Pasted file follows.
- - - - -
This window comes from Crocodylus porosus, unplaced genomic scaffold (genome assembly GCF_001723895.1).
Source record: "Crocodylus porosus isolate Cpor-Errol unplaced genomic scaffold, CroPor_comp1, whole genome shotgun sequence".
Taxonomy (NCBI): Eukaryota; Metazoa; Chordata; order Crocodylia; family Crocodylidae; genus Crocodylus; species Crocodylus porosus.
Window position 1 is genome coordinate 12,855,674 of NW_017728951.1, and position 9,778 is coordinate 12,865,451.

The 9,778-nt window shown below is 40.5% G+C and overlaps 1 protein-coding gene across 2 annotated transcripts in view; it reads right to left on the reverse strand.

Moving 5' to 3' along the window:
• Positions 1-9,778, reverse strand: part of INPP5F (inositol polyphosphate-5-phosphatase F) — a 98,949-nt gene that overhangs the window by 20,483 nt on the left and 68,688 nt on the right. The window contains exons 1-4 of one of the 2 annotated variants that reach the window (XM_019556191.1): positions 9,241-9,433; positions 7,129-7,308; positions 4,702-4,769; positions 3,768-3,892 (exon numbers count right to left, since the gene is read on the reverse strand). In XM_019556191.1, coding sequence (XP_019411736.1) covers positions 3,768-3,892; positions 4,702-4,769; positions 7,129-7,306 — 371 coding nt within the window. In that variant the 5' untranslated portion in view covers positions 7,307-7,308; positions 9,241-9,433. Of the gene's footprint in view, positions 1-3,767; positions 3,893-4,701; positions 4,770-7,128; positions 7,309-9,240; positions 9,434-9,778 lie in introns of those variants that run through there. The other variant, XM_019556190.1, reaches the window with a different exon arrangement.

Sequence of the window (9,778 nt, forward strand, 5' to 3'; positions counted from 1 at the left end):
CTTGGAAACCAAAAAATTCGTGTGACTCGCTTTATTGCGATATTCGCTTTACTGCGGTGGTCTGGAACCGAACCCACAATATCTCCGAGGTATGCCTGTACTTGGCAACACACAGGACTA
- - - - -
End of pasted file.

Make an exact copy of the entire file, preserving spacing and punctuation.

This window comes from Crocodylus porosus, unplaced genomic scaffold (genome assembly GCF_001723895.1).
Source record: "Crocodylus porosus isolate Cpor-Errol unplaced genomic scaffold, CroPor_comp1, whole genome shotgun sequence".
Taxonomy (NCBI): Eukaryota; Metazoa; Chordata; order Crocodylia; family Crocodylidae; genus Crocodylus; species Crocodylus porosus.
Window position 1 is genome coordinate 12,855,674 of NW_017728951.1, and position 9,778 is coordinate 12,865,451.

The 9,778-nt window shown below is 40.5% G+C and overlaps 1 protein-coding gene across 2 annotated transcripts in view; it reads right to left on the reverse strand.

Moving 5' to 3' along the window:
• Positions 1-9,778, reverse strand: part of INPP5F (inositol polyphosphate-5-phosphatase F) — a 98,949-nt gene that overhangs the window by 20,483 nt on the left and 68,688 nt on the right. The window contains exons 1-4 of one of the 2 annotated variants that reach the window (XM_019556191.1): positions 9,241-9,433; positions 7,129-7,308; positions 4,702-4,769; positions 3,768-3,892 (exon numbers count right to left, since the gene is read on the reverse strand). In XM_019556191.1, coding sequence (XP_019411736.1) covers positions 3,768-3,892; positions 4,702-4,769; positions 7,129-7,306 — 371 coding nt within the window. In that variant the 5' untranslated portion in view covers positions 7,307-7,308; positions 9,241-9,433. Of the gene's footprint in view, positions 1-3,767; positions 3,893-4,701; positions 4,770-7,128; positions 7,309-9,240; positions 9,434-9,778 lie in introns of those variants that run through there. The other variant, XM_019556190.1, reaches the window with a different exon arrangement.

Sequence of the window (9,778 nt, forward strand, 5' to 3'; positions counted from 1 at the left end):
CTTGGAAACCAAAAAATTCGTGTGACTCGCTTTATTGCGATATTCGCTTTACTGCGGTGGTCTGGAACCGAACCCACAATATCTCCGAGGTATGCCTGTACTTGGCAACACACAGGACTA